Hi all, First (desperate!) post... On my last nerve with this one!
I have a Samsung RF710 i7 laptop, approximately just over a year old. Recently upgraded the RAM and installed an SSD hard drive with a fresh install of Windows 7 Ultimate.
On completing the upgrade I noticed the battery was not charging. No problem, ordered a replacement battery and tried a new charger. Battery arrived, same problem.
Have gone through the whole rigmarole of disabling and uninstalling the ACPI driver in device managers, BIOS is upgraded to the newest version.
The weird thing is that when I replace the SSD with the old hard drive (with a working, albeit slow install of Windows 7) the same problem with the battery not charging - it was working before the reinstall. So that's ruling out a Software or OS issue.
So it must be a hardware or BIOS issue, can't see anything in the BIOS settings and have tried 2 different batteries and chargers (work in IT so have some in stock).
Has anyone encountered anything like this before? I've attached a screenshot of the behaviour of the battery icon when the AC charger is plugged in and unplugged. Note the AC charging icon (lightning bolt) isn't there although briefly comes on when booting up and instantly disappears?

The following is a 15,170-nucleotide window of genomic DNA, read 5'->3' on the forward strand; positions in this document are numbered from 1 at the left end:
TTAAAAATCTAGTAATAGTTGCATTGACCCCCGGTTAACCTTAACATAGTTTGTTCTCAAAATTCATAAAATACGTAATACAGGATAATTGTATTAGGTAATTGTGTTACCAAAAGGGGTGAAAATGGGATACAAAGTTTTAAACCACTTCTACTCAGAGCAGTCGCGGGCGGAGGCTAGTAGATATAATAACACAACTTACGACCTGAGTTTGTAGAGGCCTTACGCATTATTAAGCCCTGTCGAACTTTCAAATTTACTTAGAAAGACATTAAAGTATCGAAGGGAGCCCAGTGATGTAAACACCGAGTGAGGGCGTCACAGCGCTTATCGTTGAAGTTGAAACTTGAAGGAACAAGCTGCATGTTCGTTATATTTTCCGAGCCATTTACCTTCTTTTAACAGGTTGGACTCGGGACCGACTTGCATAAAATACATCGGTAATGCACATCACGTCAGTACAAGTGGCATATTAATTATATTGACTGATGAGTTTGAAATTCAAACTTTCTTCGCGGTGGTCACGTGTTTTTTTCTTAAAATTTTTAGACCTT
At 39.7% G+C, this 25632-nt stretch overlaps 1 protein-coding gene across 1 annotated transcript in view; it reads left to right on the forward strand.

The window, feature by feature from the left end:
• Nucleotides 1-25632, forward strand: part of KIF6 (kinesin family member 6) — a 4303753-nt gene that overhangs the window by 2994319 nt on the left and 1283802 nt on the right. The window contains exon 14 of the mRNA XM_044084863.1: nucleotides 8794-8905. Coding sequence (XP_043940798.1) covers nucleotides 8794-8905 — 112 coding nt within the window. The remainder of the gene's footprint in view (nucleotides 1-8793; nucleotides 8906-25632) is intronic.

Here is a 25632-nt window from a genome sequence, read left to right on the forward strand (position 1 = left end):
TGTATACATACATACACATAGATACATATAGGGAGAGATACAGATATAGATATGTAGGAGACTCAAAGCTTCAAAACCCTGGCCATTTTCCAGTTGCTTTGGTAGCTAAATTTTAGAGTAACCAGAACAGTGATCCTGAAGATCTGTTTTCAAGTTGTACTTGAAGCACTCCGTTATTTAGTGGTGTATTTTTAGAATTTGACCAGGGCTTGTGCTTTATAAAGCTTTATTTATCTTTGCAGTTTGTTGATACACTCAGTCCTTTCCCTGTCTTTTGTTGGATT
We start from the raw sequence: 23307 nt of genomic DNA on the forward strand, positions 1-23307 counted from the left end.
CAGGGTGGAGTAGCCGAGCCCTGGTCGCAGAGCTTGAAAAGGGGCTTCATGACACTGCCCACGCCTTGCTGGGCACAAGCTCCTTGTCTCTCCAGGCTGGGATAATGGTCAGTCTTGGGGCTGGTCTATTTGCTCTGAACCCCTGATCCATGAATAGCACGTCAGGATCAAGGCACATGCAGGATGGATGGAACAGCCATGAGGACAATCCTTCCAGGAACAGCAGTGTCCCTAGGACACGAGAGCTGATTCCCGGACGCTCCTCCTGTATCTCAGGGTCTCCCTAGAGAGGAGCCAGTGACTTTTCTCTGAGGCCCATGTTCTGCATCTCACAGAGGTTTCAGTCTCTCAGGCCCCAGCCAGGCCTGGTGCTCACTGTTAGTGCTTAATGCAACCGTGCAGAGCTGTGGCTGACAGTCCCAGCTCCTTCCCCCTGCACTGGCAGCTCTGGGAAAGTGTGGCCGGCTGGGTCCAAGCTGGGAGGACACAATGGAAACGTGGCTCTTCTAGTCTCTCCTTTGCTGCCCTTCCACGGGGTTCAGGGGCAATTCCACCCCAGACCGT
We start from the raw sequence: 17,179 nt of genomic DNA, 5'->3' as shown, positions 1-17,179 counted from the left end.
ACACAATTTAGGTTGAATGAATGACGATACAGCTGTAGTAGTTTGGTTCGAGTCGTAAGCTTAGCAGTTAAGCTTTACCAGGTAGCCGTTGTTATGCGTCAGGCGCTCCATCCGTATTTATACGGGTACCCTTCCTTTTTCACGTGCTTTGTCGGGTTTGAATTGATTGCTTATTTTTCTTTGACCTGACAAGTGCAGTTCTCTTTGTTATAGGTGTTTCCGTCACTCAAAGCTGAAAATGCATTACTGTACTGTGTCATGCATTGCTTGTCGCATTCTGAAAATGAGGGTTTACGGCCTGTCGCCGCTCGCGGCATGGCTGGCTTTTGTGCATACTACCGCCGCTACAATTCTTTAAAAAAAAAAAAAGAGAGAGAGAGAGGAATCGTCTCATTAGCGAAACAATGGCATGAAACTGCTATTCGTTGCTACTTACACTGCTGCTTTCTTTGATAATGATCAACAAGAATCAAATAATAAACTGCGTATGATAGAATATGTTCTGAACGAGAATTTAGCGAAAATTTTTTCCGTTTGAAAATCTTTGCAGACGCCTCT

What does HWiNFO have to say about the battery? You can look in two places:
(i) At the bottom of the hardware list where clicking on the battery should give in=fo such as: Manufacturer name, Design capacity, Fully charged capacity, Wear level and Current capacity; and
(ii) At the bottom of the sensors list: Voltage, Capacity and Charge rate (- means discharge when you are using the battery). What happens to the charge rate when you disconnect the PSU, wait a minute then reconnect it?
1. If those graphics are for the new battery it should not have 20% wear although a few % is fairly common.
2. They confirm what Windows is saying: When you run on battery then it is discharging but when you plug the power back in then it does not charge. Suspicion has to fall on the part of the electronics associated with charging the battery.
There's a chance that you might have upset it while swapping parts but it might have just chosen to die at about the same time. I would try to get inside and trace through the circuits between the battery and the mainboard in case something got disconnected. It would also be worthwhile looking at the contacts in the computer where the battery connects.